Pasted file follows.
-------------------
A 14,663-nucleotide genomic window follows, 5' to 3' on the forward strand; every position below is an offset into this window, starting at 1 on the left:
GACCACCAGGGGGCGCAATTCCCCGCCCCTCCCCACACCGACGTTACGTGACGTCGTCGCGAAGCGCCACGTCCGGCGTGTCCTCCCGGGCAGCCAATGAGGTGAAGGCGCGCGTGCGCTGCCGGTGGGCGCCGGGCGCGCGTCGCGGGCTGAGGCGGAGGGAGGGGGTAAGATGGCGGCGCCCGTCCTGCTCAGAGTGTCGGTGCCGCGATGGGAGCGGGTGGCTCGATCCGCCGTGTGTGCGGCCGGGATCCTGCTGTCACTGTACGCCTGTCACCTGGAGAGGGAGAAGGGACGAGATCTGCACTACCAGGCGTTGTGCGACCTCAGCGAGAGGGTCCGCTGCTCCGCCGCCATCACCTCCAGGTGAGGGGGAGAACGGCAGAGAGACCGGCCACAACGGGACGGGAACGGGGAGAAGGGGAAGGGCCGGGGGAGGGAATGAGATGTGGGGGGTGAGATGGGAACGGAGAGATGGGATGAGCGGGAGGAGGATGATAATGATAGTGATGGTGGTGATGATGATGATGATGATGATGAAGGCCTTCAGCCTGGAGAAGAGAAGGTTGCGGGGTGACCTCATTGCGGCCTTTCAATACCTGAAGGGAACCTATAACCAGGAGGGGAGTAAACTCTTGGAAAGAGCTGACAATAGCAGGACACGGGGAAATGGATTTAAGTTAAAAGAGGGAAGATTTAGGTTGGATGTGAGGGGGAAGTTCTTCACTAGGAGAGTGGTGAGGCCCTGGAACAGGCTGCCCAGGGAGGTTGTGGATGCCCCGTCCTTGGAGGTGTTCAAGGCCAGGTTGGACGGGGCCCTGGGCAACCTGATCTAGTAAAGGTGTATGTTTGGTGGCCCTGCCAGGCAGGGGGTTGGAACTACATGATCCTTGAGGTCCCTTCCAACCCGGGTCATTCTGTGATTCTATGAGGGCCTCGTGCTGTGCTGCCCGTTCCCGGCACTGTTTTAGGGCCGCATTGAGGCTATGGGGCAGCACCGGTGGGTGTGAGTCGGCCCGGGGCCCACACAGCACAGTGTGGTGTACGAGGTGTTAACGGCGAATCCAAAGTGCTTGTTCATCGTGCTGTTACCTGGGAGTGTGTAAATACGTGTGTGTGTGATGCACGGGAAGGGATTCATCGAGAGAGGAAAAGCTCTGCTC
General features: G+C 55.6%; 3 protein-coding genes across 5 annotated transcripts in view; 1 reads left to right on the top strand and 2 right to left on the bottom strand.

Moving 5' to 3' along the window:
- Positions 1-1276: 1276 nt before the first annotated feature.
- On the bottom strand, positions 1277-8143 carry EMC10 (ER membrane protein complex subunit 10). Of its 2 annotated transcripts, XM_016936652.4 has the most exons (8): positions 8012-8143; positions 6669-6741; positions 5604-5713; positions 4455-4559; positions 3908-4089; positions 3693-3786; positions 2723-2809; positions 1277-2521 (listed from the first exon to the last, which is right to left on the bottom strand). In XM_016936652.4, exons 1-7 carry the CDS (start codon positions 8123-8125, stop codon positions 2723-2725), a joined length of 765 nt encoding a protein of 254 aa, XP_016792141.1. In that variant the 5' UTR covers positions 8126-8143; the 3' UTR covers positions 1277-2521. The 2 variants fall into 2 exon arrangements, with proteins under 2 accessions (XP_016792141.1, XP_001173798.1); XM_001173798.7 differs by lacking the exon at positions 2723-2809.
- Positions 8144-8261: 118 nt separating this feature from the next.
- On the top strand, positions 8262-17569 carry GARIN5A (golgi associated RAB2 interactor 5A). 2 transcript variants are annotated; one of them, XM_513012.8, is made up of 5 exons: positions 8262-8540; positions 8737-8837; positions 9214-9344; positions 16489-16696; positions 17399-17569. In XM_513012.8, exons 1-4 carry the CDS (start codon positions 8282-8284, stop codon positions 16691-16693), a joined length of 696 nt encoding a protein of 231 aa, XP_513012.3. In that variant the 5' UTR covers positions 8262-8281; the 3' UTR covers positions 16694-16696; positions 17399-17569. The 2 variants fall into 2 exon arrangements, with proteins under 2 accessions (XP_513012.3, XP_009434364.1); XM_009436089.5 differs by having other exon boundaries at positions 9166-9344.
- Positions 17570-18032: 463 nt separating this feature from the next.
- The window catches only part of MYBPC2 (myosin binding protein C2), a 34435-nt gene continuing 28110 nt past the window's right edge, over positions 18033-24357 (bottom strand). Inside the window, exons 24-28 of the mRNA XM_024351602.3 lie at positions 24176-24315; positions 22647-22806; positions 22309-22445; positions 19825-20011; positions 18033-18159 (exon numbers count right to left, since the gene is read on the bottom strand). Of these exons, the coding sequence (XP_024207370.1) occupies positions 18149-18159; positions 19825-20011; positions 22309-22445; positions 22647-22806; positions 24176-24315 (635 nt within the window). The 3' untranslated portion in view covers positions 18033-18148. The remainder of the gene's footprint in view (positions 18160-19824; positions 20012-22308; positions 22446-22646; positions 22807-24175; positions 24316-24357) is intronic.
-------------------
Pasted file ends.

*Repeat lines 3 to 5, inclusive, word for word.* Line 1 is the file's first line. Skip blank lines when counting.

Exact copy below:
General features: G+C 55.6%; 3 protein-coding genes across 5 annotated transcripts in view; 1 reads left to right on the top strand and 2 right to left on the bottom strand.

Moving 5' to 3' along the window:
- Positions 1-1276: 1276 nt before the first annotated feature.